Hailey asked Klein to help her with an album project and the producer agreed. She told him she didn’t have a concept for it but just wanted to “make jazz that’s cool and listenable but as un-hateable as you can get.” Klein liked her vibe and where she was coming from. Her image, too, was different. A fan of vintage fashion, she sported a Clara Bow bob and dressed like a 1920s flapper at the height of what US writer, F. Scott Fitzgerald, called the ‘Jazz Age.’ Enchanted, perhaps, by Hailey’s look and kooky personality as much as her music, Larry Klein wrote an email to all the major record company executives he knew. “I wish I could get it tattooed on my forehead,” laughs Hailey, “as it’s the nicest email on the planet. It’s embarrassing for me to say because it’s so nice but he wrote, ‘I met this girl yesterday. – she’s beautiful and ambitious, but in a good way, and we’re going to make a great album together. So, who wants to pay for it?'”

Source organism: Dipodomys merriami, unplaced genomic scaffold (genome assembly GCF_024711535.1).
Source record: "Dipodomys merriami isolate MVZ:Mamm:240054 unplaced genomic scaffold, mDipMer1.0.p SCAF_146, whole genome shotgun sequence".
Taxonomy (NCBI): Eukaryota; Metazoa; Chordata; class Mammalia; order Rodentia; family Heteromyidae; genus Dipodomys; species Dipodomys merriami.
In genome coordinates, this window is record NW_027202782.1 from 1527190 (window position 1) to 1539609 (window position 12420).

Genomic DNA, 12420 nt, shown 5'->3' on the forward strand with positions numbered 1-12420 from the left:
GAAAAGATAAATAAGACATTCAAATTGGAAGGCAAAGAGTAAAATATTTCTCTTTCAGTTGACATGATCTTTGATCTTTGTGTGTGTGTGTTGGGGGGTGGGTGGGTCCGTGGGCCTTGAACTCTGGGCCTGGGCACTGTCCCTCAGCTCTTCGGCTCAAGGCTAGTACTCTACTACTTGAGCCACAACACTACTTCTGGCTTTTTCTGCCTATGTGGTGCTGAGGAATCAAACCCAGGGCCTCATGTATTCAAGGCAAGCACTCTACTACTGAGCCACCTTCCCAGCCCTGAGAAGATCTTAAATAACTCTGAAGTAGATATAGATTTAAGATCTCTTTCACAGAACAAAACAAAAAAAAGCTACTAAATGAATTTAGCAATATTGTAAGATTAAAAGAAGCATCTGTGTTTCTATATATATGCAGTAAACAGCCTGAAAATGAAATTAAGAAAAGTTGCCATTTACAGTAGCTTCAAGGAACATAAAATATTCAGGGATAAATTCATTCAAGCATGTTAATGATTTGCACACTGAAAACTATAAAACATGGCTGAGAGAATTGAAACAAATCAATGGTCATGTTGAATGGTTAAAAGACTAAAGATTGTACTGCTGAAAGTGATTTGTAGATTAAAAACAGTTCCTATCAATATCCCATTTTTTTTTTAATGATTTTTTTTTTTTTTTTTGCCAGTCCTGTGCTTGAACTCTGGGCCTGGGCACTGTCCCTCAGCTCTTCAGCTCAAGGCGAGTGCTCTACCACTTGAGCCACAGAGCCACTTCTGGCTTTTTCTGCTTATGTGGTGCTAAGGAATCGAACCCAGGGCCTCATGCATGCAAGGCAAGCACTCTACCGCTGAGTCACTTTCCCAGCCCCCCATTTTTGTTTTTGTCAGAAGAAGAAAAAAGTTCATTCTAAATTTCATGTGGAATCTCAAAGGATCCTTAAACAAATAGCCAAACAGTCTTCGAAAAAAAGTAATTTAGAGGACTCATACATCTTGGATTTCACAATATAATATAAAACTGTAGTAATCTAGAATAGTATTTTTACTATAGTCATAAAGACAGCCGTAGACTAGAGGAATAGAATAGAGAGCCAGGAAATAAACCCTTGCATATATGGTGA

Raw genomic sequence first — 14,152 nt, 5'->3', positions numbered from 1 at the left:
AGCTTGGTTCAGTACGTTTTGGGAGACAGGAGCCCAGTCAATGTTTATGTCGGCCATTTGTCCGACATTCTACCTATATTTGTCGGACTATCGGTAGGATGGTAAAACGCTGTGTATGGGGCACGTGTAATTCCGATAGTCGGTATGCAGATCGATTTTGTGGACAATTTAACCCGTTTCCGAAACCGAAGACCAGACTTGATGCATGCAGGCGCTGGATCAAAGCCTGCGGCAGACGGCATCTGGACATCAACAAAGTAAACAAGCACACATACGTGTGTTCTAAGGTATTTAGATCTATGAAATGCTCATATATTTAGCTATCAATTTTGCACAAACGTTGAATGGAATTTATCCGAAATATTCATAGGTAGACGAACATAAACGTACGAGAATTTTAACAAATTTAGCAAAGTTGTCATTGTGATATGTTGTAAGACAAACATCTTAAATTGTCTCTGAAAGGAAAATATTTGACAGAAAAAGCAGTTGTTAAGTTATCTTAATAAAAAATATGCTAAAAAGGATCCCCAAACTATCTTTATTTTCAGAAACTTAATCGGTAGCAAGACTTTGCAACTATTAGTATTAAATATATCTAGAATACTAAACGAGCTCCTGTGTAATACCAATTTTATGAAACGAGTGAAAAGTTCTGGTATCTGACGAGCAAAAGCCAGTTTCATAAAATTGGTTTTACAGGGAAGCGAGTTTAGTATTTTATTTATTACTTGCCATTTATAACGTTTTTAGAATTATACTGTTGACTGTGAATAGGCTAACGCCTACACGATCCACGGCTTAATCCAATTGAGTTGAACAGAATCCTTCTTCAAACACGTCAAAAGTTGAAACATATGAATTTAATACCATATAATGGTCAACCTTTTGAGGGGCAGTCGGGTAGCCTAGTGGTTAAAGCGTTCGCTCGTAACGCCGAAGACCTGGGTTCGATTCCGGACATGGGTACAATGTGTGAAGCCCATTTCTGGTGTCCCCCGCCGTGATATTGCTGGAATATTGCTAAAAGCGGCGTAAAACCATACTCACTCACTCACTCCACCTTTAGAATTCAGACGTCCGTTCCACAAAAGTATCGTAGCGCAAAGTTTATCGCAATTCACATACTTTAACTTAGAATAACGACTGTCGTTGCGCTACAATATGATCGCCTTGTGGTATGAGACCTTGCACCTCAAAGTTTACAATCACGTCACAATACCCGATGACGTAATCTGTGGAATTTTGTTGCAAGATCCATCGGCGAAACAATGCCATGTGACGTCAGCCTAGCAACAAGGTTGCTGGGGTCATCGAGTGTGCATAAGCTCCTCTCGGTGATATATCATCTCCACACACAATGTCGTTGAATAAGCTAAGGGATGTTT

With his impressive track record of working with female vocalists, Klein started a bidding war for Hailey’s signature from the major labels.  Says Hailey: “Before anybody had even picked up the bill, we started recording it. We started emailing back and forth talking about our concept and it was like a tennis game. It was really intense but it was great.”

In a flurry of back-and-forth communications, they mulled over what tunes to record and eventually set a studio date. They came up with an eclectic choice of material, ranging from tunes by revered singer/songwriters such as Leonard Cohen and Joni Mitchell to four songs associated with British acts – namely Colin Blunstone, The Kinks, Pulp, and Paul McCartney. But all were uniquely rendered, transformed into bittersweet, finely-nuanced jazz serenades.